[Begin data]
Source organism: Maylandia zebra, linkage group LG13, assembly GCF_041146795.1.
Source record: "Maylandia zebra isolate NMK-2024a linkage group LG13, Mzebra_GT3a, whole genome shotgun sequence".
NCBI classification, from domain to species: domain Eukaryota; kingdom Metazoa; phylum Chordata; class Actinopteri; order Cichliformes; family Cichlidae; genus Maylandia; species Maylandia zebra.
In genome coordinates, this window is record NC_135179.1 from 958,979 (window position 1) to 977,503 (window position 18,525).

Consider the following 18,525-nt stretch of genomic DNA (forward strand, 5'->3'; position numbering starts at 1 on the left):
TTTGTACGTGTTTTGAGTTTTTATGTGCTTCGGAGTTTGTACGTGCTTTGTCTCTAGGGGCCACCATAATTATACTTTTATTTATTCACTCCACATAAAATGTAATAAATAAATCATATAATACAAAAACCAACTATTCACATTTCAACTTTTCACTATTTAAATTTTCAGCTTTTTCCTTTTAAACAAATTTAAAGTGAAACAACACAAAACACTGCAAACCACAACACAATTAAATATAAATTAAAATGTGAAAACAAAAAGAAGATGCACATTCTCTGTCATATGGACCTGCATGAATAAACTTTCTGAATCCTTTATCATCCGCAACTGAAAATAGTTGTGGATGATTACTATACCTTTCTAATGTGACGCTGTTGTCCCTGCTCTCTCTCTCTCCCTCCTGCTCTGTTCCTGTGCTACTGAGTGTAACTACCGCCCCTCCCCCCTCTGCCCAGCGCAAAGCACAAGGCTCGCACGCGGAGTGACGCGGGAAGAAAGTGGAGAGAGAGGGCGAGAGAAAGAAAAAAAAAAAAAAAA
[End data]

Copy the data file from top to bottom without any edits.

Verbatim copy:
Source organism: Maylandia zebra, linkage group LG13, assembly GCF_041146795.1.
Source record: "Maylandia zebra isolate NMK-2024a linkage group LG13, Mzebra_GT3a, whole genome shotgun sequence".
NCBI classification, from domain to species: domain Eukaryota; kingdom Metazoa; phylum Chordata; class Actinopteri; order Cichliformes; family Cichlidae; genus Maylandia; species Maylandia zebra.
In genome coordinates, this window is record NC_135179.1 from 958,979 (window position 1) to 977,503 (window position 18,525).

Consider the following 18,525-nt stretch of genomic DNA (forward strand, 5'->3'; position numbering starts at 1 on the left):
TTTGTACGTGTTTTGAGTTTTTATGTGCTTCGGAGTTTGTACGTGCTTTGTCTCTAGGGGCCACCATAATTATACTTTTATTTATTCACTCCACATAAAATGTAATAAATAAATCATATAATACAAAAACCAACTATTCACATTTCAACTTTTCACTATTTAAATTTTCAGCTTTTTCCTTTTAAACAAATTTAAAGTGAAACAACACAAAACACTGCAAACCACAACACAATTAAATATAAATTAAAATGTGAAAACAAAAAGAAGATGCACATTCTCTGTCATATGGACCTGCATGAATAAACTTTCTGAATCCTTTATCATCCGCAACTGAAAATAGTTGTGGATGATTACTATACCTTTCTAATGTGACGCTGTTGTCCCTGCTCTCTCTCTCTCCCTCCTGCTCTGTTCCTGTGCTACTGAGTGTAACTACCGCCCCTCCCCCCTCTGCCCAGCGCAAAGCACAAGGCTCGCACGCGGAGTGACGCGGGAAGAAAGTGGAGAGAGAGGGCGAGAGAAAGAAAAAAAAAAAAAAAA